You're Hammering Nails with a Screwdriver
To succinctly answer your questions
- Yes, it has something to do with RAM. While Illustrator only requires 4GB of RAM to run on a 64-bit system, Adobe recommends 16GB. Also, if your graphics card is supported by Illustrator, it may be able to do some of the "heavy lifting" with things like that. Unfortunately, not many laptop cards are (my AMD isn't) so you may be out of luck there.
- If you keep your assets on an SSD, you will probably only see a general performance benefit the first time they are loaded. After that, they should be cached on your system drive in a temp file. Windows tries to do this, even if Illustrator doesn't. The important thing to remember here is: Illustrator doesn't access your HDD more than it has to. Ideally, it stores these things in RAM. If it can't do that, or it won't hold everything, it will keep it in your "virtual memory" (also called a "swap file") which is a reserved space at the beginning of your system drive used to emulate more RAM than the system actually has.
user568458 is correct (see below), but there is a lot more to this. Illustrator is not meant for displaying raster graphics at all, much less a huge bitmap. It's never going to like being treated like Photoshop. I would suggest reducing the size in a photo editing app (GIMP, Photoshop, etc) before placing it in your illustrator document.
Another thing you can try
(from "Improve Illustrator performance on Windows" Adobe Illustrator Help)
Change raster effects settings
You can change the resolution of raster effects to optimize Illustrator performance.
To change the resolution of raster effects, choose Effect > Document Raster Effects Settings. In the Resolution pop-up menu, do one of the following:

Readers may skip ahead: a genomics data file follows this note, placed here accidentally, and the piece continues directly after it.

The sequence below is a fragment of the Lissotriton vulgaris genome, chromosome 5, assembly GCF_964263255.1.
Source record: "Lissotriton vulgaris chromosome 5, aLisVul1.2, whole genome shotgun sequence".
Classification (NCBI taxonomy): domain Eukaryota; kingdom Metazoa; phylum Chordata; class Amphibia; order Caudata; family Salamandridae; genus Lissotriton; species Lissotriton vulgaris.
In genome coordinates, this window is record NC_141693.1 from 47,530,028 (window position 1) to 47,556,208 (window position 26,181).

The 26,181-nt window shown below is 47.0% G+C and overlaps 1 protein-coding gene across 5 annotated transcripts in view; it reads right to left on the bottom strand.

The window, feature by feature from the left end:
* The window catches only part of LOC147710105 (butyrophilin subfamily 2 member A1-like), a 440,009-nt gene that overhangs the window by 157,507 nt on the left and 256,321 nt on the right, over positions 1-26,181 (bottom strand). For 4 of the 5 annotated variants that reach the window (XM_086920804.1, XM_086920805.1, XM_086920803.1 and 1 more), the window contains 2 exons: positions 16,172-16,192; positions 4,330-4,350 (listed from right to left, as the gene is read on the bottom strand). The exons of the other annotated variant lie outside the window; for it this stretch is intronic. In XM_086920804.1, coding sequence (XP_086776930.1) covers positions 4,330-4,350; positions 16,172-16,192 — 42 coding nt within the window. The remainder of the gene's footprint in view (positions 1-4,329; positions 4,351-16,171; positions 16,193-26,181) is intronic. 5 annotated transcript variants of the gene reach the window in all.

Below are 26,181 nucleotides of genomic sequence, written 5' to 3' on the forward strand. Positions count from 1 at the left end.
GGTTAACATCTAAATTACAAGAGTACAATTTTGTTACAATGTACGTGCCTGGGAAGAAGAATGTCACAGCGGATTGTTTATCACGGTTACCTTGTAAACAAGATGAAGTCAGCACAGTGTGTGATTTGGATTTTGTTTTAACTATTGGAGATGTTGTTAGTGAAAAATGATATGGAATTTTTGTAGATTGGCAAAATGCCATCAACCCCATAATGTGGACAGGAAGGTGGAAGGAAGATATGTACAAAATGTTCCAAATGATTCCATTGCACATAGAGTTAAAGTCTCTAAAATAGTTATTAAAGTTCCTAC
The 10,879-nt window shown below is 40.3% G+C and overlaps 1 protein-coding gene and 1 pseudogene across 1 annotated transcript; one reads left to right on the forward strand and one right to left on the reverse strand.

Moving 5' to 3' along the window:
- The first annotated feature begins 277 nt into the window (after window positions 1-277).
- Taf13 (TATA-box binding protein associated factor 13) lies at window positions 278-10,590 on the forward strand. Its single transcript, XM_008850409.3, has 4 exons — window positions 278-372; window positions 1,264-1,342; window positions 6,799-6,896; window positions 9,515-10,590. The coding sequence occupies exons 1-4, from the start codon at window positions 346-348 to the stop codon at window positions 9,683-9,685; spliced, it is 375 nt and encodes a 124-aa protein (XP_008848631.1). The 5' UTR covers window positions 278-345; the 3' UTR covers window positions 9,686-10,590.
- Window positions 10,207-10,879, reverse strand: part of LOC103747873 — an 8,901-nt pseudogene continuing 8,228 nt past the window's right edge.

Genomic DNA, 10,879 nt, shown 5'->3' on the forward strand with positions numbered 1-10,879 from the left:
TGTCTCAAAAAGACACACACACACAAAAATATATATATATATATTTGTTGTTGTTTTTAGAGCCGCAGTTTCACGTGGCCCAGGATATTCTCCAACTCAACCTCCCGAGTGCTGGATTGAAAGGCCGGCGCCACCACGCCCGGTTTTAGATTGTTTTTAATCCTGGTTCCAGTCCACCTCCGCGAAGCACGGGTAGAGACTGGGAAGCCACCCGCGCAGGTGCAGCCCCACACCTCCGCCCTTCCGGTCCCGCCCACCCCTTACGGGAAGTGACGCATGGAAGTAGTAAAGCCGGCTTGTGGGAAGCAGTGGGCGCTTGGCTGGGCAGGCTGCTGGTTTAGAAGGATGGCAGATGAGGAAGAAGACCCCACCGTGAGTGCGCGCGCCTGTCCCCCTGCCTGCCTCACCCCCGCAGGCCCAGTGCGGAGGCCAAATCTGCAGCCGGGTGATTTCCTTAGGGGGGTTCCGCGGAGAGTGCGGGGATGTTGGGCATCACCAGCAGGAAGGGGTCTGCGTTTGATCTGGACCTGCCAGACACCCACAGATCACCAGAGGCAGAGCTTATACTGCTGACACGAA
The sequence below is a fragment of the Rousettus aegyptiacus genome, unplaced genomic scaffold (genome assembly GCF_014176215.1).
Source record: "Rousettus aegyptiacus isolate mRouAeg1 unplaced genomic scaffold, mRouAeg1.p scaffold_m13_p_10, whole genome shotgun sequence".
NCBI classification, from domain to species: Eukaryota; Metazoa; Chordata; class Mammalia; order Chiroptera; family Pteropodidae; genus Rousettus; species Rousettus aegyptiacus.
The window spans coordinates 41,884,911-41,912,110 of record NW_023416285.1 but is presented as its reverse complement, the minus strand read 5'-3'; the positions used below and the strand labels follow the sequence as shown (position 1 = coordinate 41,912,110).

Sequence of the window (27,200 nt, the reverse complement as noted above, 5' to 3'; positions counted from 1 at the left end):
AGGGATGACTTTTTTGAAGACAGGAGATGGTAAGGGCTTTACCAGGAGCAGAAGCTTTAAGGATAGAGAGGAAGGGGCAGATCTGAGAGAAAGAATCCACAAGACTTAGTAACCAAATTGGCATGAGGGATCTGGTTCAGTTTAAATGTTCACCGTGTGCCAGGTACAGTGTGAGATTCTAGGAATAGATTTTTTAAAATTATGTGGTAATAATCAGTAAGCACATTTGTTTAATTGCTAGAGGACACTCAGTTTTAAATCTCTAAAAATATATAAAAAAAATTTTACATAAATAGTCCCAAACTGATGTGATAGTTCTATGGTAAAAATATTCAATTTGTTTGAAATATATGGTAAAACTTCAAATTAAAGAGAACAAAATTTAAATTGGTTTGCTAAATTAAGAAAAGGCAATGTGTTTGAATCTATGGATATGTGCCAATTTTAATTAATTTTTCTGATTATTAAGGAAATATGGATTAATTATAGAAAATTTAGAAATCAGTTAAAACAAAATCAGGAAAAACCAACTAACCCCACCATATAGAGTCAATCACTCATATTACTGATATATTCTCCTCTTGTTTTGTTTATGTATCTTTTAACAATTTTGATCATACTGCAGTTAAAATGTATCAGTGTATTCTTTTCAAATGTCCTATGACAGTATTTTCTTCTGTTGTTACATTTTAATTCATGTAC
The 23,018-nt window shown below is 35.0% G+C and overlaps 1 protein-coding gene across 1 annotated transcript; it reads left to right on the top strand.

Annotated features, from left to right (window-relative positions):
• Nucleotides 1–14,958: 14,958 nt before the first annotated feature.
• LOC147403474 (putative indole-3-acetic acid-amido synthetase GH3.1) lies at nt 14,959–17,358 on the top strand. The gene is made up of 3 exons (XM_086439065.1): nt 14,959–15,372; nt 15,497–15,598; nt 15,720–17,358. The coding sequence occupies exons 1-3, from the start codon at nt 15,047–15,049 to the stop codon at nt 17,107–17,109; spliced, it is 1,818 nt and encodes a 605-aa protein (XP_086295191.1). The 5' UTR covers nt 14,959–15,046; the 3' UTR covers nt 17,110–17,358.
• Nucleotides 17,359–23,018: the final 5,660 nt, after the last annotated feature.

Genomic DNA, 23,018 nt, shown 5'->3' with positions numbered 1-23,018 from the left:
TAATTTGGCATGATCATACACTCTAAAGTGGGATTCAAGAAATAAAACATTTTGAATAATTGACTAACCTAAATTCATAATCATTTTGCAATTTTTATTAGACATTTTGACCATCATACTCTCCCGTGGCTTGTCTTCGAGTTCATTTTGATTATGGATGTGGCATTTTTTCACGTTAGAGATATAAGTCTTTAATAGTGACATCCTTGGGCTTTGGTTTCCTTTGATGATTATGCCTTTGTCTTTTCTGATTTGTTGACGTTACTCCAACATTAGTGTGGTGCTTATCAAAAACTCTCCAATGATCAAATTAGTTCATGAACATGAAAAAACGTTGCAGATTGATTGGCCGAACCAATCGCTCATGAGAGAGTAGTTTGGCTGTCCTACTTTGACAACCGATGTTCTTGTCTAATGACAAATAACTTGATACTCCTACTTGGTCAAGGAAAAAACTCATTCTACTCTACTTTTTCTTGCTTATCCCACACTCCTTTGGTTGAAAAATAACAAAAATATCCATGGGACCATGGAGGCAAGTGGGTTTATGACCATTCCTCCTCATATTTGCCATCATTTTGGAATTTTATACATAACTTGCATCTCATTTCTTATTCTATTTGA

- Choose Screen if you are editing files. Illustrator uses a resolution of 72 ppi for raster effects, increasing display speed.
- Choose High if you are printing files. Illustrator uses a resolution of 300 ppi for raster effects, decreasing printing speed, but increasing print quality.
Then, click OK.
Additionally, there is a setting in
Edit > Preferences > File Handling & Clipboard under the
Files section that reads "Display Bitmaps as Anti-Aliased Images in Pixel Preview". If that is ticked, untick it. This may make your bitmap images appear a bit blocky, but it will certainly improve your performance slightly.
As you've probably realized, there have to be trade-offs with raster images in Illustrator. So, if you absolutely need to see each and every one of those 36,000,000 pixels, you should definitely upgrade your RAM. Actually, as a PC tech for over 25 years, that's the best money you can spend considering your system specs.
P.S.: This is the correct forum (since it's really a hardware/system question), but you are asking multiple questions (which SE doesn't like in general) and a lot of people here seem to avoid troubleshooting 3rd party apps. Maybe next time post to Adobe Illustrator Support Forum to get a quicker response.